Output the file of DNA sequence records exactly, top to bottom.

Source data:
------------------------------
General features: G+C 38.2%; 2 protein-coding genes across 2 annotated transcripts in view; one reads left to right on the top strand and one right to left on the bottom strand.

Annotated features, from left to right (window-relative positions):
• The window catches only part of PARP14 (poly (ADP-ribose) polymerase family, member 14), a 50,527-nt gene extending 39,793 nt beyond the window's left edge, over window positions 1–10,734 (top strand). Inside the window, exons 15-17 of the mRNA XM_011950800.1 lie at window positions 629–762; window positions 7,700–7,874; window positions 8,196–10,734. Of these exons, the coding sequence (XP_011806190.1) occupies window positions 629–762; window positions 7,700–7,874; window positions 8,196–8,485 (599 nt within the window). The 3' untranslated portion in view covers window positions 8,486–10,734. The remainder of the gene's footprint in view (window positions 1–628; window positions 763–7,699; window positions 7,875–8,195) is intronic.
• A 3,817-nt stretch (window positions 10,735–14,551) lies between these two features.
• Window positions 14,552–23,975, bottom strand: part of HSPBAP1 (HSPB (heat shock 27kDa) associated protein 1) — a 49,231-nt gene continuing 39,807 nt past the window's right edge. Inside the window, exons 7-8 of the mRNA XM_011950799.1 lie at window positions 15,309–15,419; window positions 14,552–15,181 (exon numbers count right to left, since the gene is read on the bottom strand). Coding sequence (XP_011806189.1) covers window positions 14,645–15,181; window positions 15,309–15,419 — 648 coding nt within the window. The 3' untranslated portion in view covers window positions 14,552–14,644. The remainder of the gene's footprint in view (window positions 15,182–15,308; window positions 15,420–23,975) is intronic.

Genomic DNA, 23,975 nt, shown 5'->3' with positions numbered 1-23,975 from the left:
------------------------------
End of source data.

General features: G+C 38.2%; 2 protein-coding genes across 2 annotated transcripts in view; one reads left to right on the top strand and one right to left on the bottom strand.

Annotated features, from left to right (window-relative positions):
• The window catches only part of PARP14 (poly (ADP-ribose) polymerase family, member 14), a 50,527-nt gene extending 39,793 nt beyond the window's left edge, over window positions 1–10,734 (top strand). Inside the window, exons 15-17 of the mRNA XM_011950800.1 lie at window positions 629–762; window positions 7,700–7,874; window positions 8,196–10,734. Of these exons, the coding sequence (XP_011806190.1) occupies window positions 629–762; window positions 7,700–7,874; window positions 8,196–8,485 (599 nt within the window). The 3' untranslated portion in view covers window positions 8,486–10,734. The remainder of the gene's footprint in view (window positions 1–628; window positions 763–7,699; window positions 7,875–8,195) is intronic.
• A 3,817-nt stretch (window positions 10,735–14,551) lies between these two features.
• Window positions 14,552–23,975, bottom strand: part of HSPBAP1 (HSPB (heat shock 27kDa) associated protein 1) — a 49,231-nt gene continuing 39,807 nt past the window's right edge. Inside the window, exons 7-8 of the mRNA XM_011950799.1 lie at window positions 15,309–15,419; window positions 14,552–15,181 (exon numbers count right to left, since the gene is read on the bottom strand). Coding sequence (XP_011806189.1) covers window positions 14,645–15,181; window positions 15,309–15,419 — 648 coding nt within the window. The 3' untranslated portion in view covers window positions 14,552–14,644. The remainder of the gene's footprint in view (window positions 15,182–15,308; window positions 15,420–23,975) is intronic.

Genomic DNA, 23,975 nt, shown 5'->3' with positions numbered 1-23,975 from the left: